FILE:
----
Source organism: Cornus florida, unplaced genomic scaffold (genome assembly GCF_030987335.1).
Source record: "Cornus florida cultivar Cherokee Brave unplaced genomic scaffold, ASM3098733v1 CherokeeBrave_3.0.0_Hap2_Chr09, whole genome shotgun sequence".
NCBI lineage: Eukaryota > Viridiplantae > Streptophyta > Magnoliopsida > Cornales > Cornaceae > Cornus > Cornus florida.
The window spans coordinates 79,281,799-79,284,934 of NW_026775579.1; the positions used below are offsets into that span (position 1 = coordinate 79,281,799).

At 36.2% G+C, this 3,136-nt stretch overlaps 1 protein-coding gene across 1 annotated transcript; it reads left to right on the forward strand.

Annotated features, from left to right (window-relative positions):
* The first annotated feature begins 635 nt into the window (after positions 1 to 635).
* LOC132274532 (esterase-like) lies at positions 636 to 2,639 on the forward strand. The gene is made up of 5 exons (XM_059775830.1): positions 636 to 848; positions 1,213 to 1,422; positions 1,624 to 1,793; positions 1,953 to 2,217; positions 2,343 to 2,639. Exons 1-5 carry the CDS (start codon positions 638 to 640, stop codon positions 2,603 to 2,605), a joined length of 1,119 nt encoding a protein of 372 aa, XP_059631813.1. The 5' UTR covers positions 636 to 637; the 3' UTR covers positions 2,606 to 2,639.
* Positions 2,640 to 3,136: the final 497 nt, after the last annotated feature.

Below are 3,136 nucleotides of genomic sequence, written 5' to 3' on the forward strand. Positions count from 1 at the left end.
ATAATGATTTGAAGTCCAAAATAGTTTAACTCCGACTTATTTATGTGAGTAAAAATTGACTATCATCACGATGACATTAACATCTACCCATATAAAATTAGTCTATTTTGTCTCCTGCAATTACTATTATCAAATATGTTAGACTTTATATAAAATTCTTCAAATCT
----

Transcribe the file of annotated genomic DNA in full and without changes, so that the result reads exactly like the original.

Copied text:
Source organism: Cornus florida, unplaced genomic scaffold (genome assembly GCF_030987335.1).
Source record: "Cornus florida cultivar Cherokee Brave unplaced genomic scaffold, ASM3098733v1 CherokeeBrave_3.0.0_Hap2_Chr09, whole genome shotgun sequence".
NCBI lineage: Eukaryota > Viridiplantae > Streptophyta > Magnoliopsida > Cornales > Cornaceae > Cornus > Cornus florida.
The window spans coordinates 79,281,799-79,284,934 of NW_026775579.1; the positions used below are offsets into that span (position 1 = coordinate 79,281,799).

At 36.2% G+C, this 3,136-nt stretch overlaps 1 protein-coding gene across 1 annotated transcript; it reads left to right on the forward strand.

Annotated features, from left to right (window-relative positions):
* The first annotated feature begins 635 nt into the window (after positions 1 to 635).
* LOC132274532 (esterase-like) lies at positions 636 to 2,639 on the forward strand. The gene is made up of 5 exons (XM_059775830.1): positions 636 to 848; positions 1,213 to 1,422; positions 1,624 to 1,793; positions 1,953 to 2,217; positions 2,343 to 2,639. Exons 1-5 carry the CDS (start codon positions 638 to 640, stop codon positions 2,603 to 2,605), a joined length of 1,119 nt encoding a protein of 372 aa, XP_059631813.1. The 5' UTR covers positions 636 to 637; the 3' UTR covers positions 2,606 to 2,639.
* Positions 2,640 to 3,136: the final 497 nt, after the last annotated feature.

Below are 3,136 nucleotides of genomic sequence, written 5' to 3' on the forward strand. Positions count from 1 at the left end.
ATAATGATTTGAAGTCCAAAATAGTTTAACTCCGACTTATTTATGTGAGTAAAAATTGACTATCATCACGATGACATTAACATCTACCCATATAAAATTAGTCTATTTTGTCTCCTGCAATTACTATTATCAAATATGTTAGACTTTATATAAAATTCTTCAAATCT